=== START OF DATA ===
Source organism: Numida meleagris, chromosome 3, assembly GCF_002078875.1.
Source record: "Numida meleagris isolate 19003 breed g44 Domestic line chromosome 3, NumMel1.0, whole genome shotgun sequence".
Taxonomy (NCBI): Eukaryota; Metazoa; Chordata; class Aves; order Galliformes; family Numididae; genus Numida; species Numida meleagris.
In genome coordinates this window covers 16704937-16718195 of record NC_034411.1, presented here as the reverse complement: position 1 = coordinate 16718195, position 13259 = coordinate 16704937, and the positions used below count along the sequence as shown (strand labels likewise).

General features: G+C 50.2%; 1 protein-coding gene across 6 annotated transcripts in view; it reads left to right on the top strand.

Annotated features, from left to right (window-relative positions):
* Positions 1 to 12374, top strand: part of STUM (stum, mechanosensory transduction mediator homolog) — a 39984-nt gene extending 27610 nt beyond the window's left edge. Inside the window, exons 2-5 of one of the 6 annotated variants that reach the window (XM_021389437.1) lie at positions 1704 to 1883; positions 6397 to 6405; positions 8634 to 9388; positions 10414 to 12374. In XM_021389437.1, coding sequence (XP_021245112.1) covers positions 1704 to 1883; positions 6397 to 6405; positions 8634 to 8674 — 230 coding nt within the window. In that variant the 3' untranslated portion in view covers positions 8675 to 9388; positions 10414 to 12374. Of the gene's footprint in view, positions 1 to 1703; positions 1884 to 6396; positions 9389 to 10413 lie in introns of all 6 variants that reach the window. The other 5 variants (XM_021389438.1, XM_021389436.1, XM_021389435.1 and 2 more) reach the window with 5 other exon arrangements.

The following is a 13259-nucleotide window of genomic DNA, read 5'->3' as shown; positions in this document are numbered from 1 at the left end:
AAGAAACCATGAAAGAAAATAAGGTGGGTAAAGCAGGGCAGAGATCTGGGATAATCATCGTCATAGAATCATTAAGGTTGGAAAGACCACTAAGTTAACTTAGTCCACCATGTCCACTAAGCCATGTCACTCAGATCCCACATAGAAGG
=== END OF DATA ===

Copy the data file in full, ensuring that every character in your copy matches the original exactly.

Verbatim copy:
Source organism: Numida meleagris, chromosome 3, assembly GCF_002078875.1.
Source record: "Numida meleagris isolate 19003 breed g44 Domestic line chromosome 3, NumMel1.0, whole genome shotgun sequence".
Taxonomy (NCBI): Eukaryota; Metazoa; Chordata; class Aves; order Galliformes; family Numididae; genus Numida; species Numida meleagris.
In genome coordinates this window covers 16704937-16718195 of record NC_034411.1, presented here as the reverse complement: position 1 = coordinate 16718195, position 13259 = coordinate 16704937, and the positions used below count along the sequence as shown (strand labels likewise).

General features: G+C 50.2%; 1 protein-coding gene across 6 annotated transcripts in view; it reads left to right on the top strand.

Annotated features, from left to right (window-relative positions):
* Positions 1 to 12374, top strand: part of STUM (stum, mechanosensory transduction mediator homolog) — a 39984-nt gene extending 27610 nt beyond the window's left edge. Inside the window, exons 2-5 of one of the 6 annotated variants that reach the window (XM_021389437.1) lie at positions 1704 to 1883; positions 6397 to 6405; positions 8634 to 9388; positions 10414 to 12374. In XM_021389437.1, coding sequence (XP_021245112.1) covers positions 1704 to 1883; positions 6397 to 6405; positions 8634 to 8674 — 230 coding nt within the window. In that variant the 3' untranslated portion in view covers positions 8675 to 9388; positions 10414 to 12374. Of the gene's footprint in view, positions 1 to 1703; positions 1884 to 6396; positions 9389 to 10413 lie in introns of all 6 variants that reach the window. The other 5 variants (XM_021389438.1, XM_021389436.1, XM_021389435.1 and 2 more) reach the window with 5 other exon arrangements.

The following is a 13259-nucleotide window of genomic DNA, read 5'->3' as shown; positions in this document are numbered from 1 at the left end:
AAGAAACCATGAAAGAAAATAAGGTGGGTAAAGCAGGGCAGAGATCTGGGATAATCATCGTCATAGAATCATTAAGGTTGGAAAGACCACTAAGTTAACTTAGTCCACCATGTCCACTAAGCCATGTCACTCAGATCCCACATAGAAGG